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Old 10-05-2012, 07:18 PM
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PTSolutions PTSolutions is offline
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Location: OH
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ditch silt

Just read through the 12 acre pond thread and a question came to me about a ditch cleaning job I need to bid on. Two homeowners have a common ditch that drains storm water into a retention pond. Problem is that silt has built up on their side of the ditch thats keeping the water from draining out of the ditch on the other side of the road. City has asked the residents to get he ditch cleaned up to allow proper drainage. Total ditch length is 600 linear feet and about 3' wide at the point where the silt depth level is. Plan is to rent a 8ton mini with a 36-42" ditch bucket to clean out the silt. I'll have my rc100 on site for any other necessary work. Question is, if I end up hauling this stuff away in my dump and another dump I'll sub contract, what about any water that ends up draining out of the silt and falling on the road? Have you guys ran into this issue? Have spoken with the city and they just want the water to run, nothing special. We checked the GIS and this is not a declared wetland so no EPA involvement is necessary either. Id like to bale out the silt into the rc100 and then spread it out rather than hauling away. I have attached a pic for reference. the yellow line is the ditch, the white box is a buried concrete pipe that i need to dig out, put in stone, and replace with a corrugated pipe and rebury so the homeowner has access over the ditch to some property on the other side. There is a natural pitch towards the basin, but I will take some shots to determine the exact grade. I would like to spread out the silt on the rougher/wild grass areas around the retention pond or the other side of it if possible. any ideas or things i should look out for or plan for?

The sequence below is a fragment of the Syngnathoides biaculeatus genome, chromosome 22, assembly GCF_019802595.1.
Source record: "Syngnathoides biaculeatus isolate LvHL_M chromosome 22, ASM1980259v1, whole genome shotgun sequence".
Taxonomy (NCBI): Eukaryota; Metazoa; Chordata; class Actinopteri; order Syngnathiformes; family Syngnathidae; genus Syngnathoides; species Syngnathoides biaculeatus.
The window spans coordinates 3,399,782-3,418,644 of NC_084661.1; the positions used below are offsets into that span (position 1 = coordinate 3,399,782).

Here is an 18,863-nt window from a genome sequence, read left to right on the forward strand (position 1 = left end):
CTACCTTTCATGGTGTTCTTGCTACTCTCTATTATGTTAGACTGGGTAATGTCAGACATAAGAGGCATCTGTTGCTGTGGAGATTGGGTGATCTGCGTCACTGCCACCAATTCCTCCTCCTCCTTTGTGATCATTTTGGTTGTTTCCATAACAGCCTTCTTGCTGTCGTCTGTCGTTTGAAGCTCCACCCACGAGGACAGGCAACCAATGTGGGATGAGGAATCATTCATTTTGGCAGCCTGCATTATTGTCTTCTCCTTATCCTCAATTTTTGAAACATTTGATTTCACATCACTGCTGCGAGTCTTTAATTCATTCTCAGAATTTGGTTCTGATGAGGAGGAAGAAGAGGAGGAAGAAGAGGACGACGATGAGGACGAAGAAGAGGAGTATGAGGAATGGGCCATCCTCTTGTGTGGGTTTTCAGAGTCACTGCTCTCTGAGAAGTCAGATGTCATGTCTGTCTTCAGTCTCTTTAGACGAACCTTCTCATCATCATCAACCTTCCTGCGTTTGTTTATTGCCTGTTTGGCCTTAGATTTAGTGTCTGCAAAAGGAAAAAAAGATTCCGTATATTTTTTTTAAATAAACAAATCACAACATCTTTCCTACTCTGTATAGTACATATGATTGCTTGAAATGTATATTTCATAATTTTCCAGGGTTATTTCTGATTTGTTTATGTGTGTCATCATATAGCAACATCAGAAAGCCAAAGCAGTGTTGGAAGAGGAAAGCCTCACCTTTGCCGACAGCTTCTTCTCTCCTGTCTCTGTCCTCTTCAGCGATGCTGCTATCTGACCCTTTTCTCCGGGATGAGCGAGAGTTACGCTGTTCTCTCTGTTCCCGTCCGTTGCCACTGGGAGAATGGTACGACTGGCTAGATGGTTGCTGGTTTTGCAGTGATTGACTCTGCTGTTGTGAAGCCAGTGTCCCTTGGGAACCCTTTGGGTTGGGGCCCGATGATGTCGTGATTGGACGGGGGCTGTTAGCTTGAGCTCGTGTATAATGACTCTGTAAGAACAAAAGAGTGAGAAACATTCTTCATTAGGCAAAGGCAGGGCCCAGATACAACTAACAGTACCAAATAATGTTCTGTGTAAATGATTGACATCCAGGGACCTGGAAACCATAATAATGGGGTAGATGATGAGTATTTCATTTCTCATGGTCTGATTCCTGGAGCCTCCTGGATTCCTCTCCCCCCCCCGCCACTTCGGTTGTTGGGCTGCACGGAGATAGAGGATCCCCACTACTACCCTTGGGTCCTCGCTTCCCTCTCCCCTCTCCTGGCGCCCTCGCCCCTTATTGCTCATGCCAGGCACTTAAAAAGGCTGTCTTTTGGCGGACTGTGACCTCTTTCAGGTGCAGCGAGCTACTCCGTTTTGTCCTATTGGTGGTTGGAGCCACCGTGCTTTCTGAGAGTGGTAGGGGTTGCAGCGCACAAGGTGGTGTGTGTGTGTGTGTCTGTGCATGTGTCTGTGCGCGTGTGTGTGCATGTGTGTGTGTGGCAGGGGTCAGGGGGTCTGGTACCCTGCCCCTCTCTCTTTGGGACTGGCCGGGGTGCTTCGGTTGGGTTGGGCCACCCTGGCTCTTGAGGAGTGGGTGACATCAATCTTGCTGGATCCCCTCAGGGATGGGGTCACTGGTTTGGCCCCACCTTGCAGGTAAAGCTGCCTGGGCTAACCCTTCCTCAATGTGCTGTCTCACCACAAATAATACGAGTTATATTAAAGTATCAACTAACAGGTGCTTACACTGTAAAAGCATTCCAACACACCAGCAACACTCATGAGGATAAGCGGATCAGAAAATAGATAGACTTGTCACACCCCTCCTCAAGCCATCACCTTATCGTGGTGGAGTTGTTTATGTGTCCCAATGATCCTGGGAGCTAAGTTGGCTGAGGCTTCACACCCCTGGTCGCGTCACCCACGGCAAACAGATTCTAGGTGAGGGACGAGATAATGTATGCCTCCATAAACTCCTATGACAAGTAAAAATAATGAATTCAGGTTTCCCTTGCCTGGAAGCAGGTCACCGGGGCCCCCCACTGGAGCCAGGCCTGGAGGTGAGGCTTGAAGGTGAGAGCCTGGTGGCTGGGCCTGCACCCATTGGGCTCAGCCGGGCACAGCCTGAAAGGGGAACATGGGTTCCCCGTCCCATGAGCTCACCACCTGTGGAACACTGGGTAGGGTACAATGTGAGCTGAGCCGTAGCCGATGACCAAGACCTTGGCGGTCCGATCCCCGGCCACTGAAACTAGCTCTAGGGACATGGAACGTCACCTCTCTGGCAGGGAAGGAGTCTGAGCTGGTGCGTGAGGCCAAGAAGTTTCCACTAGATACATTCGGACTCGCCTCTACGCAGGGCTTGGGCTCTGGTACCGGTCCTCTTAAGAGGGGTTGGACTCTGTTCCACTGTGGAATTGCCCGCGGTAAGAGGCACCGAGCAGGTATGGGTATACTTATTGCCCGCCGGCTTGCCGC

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Old 10-05-2012, 08:38 PM
ranger230man ranger230man is offline
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Location: Raleigh NC
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You definately want to avoid having anything leak/drip from the truck onto the road if you're hauling it any distance. Typically you'd stack the sediment and allow it to drain and dry somewhat before hauling it off.

If you can leave on site that's definately a plus - you don't mention how much sediment you'd be digging out but keep in mind you'll want to be 100% sure that if you leave on site that it doesn't run back into the ditch or retention pond, you'll have to put up silt fence, seed and straw, etc.

Typically you can only haul off about 1/2 the capacity of a truck (ie 20 yrd bed can haul about 10 of wet/runny silt) so keep that in mind as well.

I'd say if you are going to dig out under 50 yards I'd haul it off - any more than that I'd look at leaving it onsite (if possible).

Just my 2 cents which is worth about a penny.
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Old 10-05-2012, 09:33 PM
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KrayzKajun KrayzKajun is online now
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I would definitly look into spreading the silt on site and letting it dry before trying to truck off. We ran into this issue a few weeks ago while doing debris hauling after hurrican isaac. Guys hauling the marsh grass that was covering the roadways were leaving miles of nasty swampa$$ mud/water. The epa got involved because of polluntants in the flood waters etc.
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Old 10-05-2012, 11:06 PM
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SVA_Concrete SVA_Concrete is offline
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You need to look for a specialized hauler with tailgate seals.

There are 2 or 3 trucking companys around here that have them. Long reach straight to the trucks. Trucks out of the city and dump in the sand pits.
If you do what you've always done, you'll get what you've always got.
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Old 10-07-2012, 12:23 AM
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AEL AEL is online now
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I think Ranger230man hit the nail on the head. All the trucks i have hired for ponds come equiped with a spin on latch that hooks to the tailgate and box of the truck on each side. before you load the truck the driver will spin the latch pulling the tailgate very tight against the box and minimizing any leakage. I will take a picture of one on monday. I wouldnt recomend spreading the mud around the retention pond, if any slumps into the pond you could have the developer or township trying to back charge for cleaning the extra sediment from the pond.Ive seen this happen before.

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